Anti-Street Harassment Campaign In 'She's Gotta Have It' Comes To Life With #MyNameIsnt

Netflix is taking a powerful stand against catcalling.

Netflix’s “She’s Gotta Have It” wastes no time tackling the issue of street harassment — and the streaming service is furthering the series’ message with a social media campaign.

In the first episode of the new series, directed by Spike Lee and based on his 1986 film of the same name, Nola Darling (DeWanda Wise) is walking home from a friend’s home late at night when a man calls out to her, “Sexy! Sexy! What’s your name girl?” Nola rejects his advances and he attempts again, with, “Ayo, ma!”

After she rejects him for a second time, he grabs her by the wrists and calls her a bitch. Nola fights him off and is able to escape, but the incident causes her to suffer serious trauma, which follows her throughout the season. She channels her hurt into an street art campaign to raise awareness about the harassment women in her neighborhood and beyond faced on a regular basis. 

Nola plasters posters around Brooklyn that read “My Name Isn’t Baby Gurl,” “My Name Isn’t Honey,” “My Name Isn’t Psst” and other messages reclaiming agency over women’s safety in public spaces. Based on Tatyana Fazlalizadeh’s 2012 “Stop Telling Women To Smile” project that continues to make a mark on cities around the world, Nola’s “My Name Isn’t” campaign is a reminder of the traumatizing experience women face in the real world each day.

Netflix is pushing Nola’s message further with its social media campaign ”#MyNameIsnt,” which gives women a space to share their experiences with catcalling. The streaming service kicked off the conversation in a video with Wise, writer and activist Michaela Angela Davis and other women of color sharing their stories.

“My name is DeWanda,” Wise declares in the video. “My name isn’t ’Ay, can I talk to you for a second.’”

The women give similar accounts of being in uncomfortable situations with men they didn’t know in public.

The streaming platform is encouraging others to use the hashtag on social media or use their meme generator to take a stand against catcalling with their own image. 

Watch Netflix’s video above.



#1. She's Gotta Have It
David Lee/Netflix
Season 1 Release: Nov. 23, 2017

 Artist balances having three lovers.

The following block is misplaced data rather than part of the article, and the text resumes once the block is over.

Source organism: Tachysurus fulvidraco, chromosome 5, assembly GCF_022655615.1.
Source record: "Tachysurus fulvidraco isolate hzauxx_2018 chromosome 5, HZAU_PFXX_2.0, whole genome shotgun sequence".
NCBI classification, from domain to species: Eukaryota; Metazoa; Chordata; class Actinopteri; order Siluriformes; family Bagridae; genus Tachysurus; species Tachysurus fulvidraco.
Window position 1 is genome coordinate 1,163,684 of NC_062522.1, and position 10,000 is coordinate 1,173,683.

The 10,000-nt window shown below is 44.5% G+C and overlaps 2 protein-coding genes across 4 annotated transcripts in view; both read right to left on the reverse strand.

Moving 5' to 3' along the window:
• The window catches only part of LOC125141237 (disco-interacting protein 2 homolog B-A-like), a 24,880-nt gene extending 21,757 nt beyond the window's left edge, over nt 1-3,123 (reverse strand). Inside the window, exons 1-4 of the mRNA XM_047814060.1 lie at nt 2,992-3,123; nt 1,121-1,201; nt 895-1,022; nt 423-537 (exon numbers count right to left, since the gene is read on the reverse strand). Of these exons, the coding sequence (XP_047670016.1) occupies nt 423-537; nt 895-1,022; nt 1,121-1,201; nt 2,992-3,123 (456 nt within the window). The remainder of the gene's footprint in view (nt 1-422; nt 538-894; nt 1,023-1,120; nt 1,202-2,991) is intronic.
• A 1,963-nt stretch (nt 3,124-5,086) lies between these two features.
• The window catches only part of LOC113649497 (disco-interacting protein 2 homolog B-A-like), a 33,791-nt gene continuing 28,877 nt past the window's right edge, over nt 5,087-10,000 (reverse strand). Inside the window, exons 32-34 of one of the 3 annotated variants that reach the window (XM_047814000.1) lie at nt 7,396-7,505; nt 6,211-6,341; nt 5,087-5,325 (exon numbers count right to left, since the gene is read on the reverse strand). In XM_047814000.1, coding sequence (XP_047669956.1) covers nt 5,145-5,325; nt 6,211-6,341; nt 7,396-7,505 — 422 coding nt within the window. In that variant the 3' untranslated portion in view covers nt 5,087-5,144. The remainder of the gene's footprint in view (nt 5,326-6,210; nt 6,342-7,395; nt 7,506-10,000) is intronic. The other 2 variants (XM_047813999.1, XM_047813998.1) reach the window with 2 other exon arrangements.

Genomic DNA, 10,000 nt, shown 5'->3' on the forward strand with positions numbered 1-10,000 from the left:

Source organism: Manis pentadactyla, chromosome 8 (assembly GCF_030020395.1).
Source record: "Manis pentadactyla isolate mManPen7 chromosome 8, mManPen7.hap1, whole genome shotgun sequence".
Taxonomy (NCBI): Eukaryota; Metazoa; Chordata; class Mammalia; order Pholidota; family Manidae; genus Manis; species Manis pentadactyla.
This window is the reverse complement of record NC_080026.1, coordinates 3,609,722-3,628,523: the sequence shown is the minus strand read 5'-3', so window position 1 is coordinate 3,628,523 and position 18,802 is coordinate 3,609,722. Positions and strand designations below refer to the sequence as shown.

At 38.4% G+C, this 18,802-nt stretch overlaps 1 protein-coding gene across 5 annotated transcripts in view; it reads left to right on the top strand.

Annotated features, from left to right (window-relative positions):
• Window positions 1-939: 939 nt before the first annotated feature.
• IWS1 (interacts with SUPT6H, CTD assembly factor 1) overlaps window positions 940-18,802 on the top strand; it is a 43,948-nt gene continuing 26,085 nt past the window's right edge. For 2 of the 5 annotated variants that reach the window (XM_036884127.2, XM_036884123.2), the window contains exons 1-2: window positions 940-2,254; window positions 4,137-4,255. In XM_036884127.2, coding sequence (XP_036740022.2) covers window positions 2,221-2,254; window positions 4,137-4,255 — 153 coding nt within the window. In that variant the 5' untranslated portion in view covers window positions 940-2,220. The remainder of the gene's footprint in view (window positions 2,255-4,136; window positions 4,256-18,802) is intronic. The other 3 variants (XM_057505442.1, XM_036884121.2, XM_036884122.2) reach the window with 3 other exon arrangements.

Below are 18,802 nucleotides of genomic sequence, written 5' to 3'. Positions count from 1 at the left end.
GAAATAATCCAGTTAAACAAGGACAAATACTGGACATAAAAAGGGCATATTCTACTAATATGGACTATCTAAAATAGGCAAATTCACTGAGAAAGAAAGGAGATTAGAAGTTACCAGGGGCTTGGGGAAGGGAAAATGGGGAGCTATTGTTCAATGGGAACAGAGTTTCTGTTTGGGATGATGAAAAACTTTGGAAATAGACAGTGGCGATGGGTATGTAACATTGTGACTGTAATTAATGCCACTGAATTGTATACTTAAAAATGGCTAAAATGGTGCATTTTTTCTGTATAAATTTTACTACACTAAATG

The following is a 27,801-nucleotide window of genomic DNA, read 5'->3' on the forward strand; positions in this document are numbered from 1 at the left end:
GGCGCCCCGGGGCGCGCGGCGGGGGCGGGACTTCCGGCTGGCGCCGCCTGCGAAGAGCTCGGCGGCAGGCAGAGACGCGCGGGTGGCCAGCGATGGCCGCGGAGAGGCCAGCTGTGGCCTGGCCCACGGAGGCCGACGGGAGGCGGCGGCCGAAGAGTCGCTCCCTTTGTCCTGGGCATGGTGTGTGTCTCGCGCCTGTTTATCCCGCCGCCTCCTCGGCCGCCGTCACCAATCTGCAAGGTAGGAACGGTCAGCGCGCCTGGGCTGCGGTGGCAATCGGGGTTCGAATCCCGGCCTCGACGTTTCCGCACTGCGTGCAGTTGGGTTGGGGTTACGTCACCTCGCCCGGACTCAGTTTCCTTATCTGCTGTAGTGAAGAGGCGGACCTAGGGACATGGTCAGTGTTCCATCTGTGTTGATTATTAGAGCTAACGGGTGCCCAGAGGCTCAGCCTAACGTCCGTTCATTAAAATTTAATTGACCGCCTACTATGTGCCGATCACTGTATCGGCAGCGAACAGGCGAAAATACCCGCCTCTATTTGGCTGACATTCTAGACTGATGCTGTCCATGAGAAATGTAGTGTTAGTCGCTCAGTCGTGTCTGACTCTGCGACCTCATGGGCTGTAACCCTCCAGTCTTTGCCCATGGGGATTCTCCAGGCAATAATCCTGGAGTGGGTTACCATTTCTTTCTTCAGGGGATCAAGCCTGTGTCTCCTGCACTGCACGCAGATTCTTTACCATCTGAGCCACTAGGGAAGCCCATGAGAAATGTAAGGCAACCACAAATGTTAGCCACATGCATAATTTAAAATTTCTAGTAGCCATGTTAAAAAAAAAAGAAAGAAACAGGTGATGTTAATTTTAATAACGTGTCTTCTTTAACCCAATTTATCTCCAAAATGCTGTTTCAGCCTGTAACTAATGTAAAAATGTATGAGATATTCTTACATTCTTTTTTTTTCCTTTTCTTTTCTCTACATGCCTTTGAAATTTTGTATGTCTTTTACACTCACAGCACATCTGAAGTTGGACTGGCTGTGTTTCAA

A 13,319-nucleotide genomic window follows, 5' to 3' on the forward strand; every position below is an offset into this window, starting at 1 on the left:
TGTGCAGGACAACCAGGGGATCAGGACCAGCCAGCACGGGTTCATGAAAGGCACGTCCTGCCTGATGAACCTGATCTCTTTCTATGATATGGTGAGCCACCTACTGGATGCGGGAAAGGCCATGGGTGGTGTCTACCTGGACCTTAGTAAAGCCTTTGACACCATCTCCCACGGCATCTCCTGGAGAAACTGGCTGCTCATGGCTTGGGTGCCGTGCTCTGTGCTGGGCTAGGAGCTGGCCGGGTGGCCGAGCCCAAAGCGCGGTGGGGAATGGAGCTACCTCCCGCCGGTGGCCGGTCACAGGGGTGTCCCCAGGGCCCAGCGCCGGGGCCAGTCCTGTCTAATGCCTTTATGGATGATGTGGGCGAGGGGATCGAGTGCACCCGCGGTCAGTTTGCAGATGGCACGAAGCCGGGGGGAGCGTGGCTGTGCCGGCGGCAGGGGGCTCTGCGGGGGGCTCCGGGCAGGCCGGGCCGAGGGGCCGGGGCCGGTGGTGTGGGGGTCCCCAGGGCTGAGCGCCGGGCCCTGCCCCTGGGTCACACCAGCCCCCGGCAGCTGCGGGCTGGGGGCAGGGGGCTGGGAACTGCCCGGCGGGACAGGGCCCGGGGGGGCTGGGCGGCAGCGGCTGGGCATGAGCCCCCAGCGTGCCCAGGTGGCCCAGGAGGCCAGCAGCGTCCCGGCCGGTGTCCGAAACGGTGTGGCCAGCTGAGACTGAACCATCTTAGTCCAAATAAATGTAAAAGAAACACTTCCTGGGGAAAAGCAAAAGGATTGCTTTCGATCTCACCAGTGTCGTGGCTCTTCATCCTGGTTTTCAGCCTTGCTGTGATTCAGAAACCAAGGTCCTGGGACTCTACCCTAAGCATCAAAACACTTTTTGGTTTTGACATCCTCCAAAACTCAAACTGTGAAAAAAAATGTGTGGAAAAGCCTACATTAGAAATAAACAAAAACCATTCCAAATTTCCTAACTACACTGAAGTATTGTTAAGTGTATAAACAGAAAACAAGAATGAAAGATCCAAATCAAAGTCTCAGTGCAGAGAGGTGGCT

Spike Lee is revisiting his 1986 debut film for contemporary times, and he directed each episode of this update. 

Con: It's perhaps too many episodes.
#2. Lady Dynamite
Beth Dubber/Netflix
Season 2 Release: Nov. 10, 2017

 Life through a bipolar lens. 

 Maria Bamford is so good. The writing is inventive. It's a worthy successor to Mitch Hurwitz's other show, "Arrested Development."

Con: Following the narrative can be tricky at times.
#3. Alias Grace
Netflix/Sabrina Lantos
Season 1 Release: Nov. 3, 2017

 Questionable murder conviction of immigrant. 

 Good news for "Handmaid's Tale" fans: Based on a Margaret Atwood novel, this is a well-done story that showcases resilience in the face of oppression. 

Con: The pace is a bit slow.
#4. Mindhunter
Patrick Harbron/Netflix
Season 1 Release: Oct. 13, 2017

 The FBI interviews serial killers.

 David Fincher directs a few of the episodes and the lead, Jonathan Groff, is great.

Con: There's a lot of content about grisly murders these days.
#5. Godless
Ursula Coyote/Netflix
Season 1 Release: Nov. 22, 2017

 Outlaws war in the west. 

 Both the character writing and the action sequences are great, which is rare. A western with ideas about gender and race feels contemporary.

Con: The long, cinematic shots of the genre can be trying.
#6. Stranger Things 2
Season 2 Release: Oct. 27, 2017

 Good kids fight paranormal evils.

 This is one of the last few shows that is both extremely popular and critically acclaimed.

Con: The second season isn't quite as fun to watch as the first. Living up to its name, it is "stranger," though.
#7. American Vandal
Season 1 Release: Sept. 15, 2017

Mock investigation into juvenile culprit.

Critics seem to agree this show is very, very funny and a good parody of the true crime genre.

Con: It centers around one big dick joke, which is a bit one-note.
#8. Bojack Horseman
Season 4 Release: Sept. 8, 2017

 Former sitcom actor seeks happiness.

 Both the jokes and story rise to the medium of animation, creating a story much more rich than most live-action shows.

Con: Season 4 isn’t quite as good as the previous two seasons.